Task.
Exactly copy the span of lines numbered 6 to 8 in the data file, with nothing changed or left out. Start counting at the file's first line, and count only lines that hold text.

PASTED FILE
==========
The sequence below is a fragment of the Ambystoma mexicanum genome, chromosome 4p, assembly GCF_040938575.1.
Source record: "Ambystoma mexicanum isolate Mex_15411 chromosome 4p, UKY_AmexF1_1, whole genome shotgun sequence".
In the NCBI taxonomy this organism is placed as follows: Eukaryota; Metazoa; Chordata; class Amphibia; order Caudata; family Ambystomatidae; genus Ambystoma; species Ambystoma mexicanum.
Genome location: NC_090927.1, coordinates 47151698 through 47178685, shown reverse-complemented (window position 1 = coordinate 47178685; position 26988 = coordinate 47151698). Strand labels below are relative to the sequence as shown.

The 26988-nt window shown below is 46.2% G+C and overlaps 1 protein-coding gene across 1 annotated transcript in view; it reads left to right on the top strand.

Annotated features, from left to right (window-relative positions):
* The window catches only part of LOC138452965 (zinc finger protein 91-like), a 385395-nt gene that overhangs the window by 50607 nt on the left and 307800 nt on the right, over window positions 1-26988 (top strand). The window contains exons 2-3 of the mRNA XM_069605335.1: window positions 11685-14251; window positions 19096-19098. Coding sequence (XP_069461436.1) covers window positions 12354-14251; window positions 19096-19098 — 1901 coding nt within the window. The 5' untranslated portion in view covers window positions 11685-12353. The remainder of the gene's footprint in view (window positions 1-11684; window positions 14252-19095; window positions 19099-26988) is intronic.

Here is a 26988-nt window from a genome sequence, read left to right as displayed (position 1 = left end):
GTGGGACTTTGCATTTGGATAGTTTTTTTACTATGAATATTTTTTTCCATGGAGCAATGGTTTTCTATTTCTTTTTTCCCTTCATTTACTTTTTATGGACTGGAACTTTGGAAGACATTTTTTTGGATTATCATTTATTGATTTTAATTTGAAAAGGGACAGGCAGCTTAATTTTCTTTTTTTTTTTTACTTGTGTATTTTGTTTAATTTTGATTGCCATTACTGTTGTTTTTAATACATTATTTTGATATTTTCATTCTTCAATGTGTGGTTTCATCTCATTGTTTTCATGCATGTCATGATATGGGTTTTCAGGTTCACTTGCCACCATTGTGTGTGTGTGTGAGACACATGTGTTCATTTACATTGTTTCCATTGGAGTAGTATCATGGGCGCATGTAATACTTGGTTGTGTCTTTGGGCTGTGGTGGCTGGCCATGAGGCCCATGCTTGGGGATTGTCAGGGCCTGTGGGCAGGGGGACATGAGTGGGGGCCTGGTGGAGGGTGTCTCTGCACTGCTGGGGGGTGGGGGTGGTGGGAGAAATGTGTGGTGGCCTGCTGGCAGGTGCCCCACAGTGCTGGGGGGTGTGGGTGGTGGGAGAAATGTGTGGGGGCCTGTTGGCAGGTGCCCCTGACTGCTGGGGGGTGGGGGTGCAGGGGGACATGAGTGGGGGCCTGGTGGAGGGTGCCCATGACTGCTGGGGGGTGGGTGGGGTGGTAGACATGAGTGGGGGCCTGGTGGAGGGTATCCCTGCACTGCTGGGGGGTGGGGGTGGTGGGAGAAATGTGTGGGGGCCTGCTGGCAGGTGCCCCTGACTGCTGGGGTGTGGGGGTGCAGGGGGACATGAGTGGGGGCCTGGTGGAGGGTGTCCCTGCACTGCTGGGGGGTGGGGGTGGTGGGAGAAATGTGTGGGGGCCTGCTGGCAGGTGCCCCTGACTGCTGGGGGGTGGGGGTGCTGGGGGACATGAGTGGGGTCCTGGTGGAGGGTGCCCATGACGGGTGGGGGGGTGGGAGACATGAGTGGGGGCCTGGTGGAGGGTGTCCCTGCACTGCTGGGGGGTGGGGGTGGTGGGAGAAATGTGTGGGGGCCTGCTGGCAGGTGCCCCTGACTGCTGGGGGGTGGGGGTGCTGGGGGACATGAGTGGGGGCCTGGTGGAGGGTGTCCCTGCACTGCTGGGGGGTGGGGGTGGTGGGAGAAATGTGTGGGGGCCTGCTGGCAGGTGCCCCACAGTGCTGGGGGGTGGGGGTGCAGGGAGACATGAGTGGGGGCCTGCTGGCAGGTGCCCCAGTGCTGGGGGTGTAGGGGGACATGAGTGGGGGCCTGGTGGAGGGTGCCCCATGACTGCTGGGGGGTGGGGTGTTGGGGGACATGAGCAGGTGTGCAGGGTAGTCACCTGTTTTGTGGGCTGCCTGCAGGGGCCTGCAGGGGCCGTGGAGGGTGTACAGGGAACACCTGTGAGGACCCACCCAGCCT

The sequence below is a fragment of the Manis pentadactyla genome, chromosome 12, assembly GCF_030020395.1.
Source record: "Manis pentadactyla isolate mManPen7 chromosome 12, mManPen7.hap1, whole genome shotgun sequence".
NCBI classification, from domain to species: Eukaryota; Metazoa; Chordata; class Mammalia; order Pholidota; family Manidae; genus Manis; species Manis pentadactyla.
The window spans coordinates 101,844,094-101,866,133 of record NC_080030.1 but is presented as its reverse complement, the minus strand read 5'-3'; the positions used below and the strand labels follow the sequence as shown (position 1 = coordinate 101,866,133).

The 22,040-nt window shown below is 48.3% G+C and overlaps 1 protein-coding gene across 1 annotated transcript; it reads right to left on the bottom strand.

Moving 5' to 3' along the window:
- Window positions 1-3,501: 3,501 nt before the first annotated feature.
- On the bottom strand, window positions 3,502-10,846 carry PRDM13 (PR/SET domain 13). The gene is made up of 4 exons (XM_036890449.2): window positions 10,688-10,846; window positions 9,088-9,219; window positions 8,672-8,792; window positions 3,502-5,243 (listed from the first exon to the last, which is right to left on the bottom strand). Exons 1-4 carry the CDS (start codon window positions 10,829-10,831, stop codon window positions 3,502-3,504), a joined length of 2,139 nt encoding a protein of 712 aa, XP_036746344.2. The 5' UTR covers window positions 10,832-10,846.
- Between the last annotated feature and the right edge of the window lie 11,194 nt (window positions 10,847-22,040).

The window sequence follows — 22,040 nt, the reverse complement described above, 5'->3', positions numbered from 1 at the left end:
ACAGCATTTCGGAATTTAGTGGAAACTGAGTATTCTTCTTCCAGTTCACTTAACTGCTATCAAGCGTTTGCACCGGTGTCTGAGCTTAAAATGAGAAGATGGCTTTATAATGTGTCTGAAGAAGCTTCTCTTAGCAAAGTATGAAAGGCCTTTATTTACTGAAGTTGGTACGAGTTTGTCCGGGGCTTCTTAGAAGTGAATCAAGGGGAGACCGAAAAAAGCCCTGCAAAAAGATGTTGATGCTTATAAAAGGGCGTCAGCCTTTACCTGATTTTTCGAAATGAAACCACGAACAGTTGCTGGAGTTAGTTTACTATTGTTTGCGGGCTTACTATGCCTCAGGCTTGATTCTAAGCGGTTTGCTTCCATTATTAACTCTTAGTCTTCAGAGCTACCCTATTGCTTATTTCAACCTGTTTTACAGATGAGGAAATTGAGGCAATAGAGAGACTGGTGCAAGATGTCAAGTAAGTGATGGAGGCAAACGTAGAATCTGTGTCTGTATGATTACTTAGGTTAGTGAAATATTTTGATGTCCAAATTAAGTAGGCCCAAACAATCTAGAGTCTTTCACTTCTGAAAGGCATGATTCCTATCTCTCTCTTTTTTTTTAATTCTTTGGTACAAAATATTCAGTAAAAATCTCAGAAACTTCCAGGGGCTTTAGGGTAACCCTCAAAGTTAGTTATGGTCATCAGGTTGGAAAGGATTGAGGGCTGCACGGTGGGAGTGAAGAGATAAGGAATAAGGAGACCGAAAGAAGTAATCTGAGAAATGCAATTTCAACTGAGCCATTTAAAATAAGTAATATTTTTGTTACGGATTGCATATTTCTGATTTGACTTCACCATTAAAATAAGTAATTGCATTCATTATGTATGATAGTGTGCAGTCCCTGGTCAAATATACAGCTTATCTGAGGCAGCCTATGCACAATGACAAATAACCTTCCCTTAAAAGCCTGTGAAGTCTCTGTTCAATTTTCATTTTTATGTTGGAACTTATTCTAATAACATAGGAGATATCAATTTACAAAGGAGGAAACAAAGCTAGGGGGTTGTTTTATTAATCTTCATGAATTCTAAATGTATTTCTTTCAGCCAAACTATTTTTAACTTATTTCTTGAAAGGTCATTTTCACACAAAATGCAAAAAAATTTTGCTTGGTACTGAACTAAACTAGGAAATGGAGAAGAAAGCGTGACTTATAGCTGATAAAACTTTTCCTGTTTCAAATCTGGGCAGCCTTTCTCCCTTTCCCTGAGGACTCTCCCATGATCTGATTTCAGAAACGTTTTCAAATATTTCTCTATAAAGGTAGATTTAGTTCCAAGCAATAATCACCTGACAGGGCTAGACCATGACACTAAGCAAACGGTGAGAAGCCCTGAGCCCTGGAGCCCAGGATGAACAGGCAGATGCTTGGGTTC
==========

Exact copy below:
Annotated features, from left to right (window-relative positions):
* The window catches only part of LOC138452965 (zinc finger protein 91-like), a 385395-nt gene that overhangs the window by 50607 nt on the left and 307800 nt on the right, over window positions 1-26988 (top strand). The window contains exons 2-3 of the mRNA XM_069605335.1: window positions 11685-14251; window positions 19096-19098. Coding sequence (XP_069461436.1) covers window positions 12354-14251; window positions 19096-19098 — 1901 coding nt within the window. The 5' untranslated portion in view covers window positions 11685-12353. The remainder of the gene's footprint in view (window positions 1-11684; window positions 14252-19095; window positions 19099-26988) is intronic.

Here is a 26988-nt window from a genome sequence, read left to right as displayed (position 1 = left end):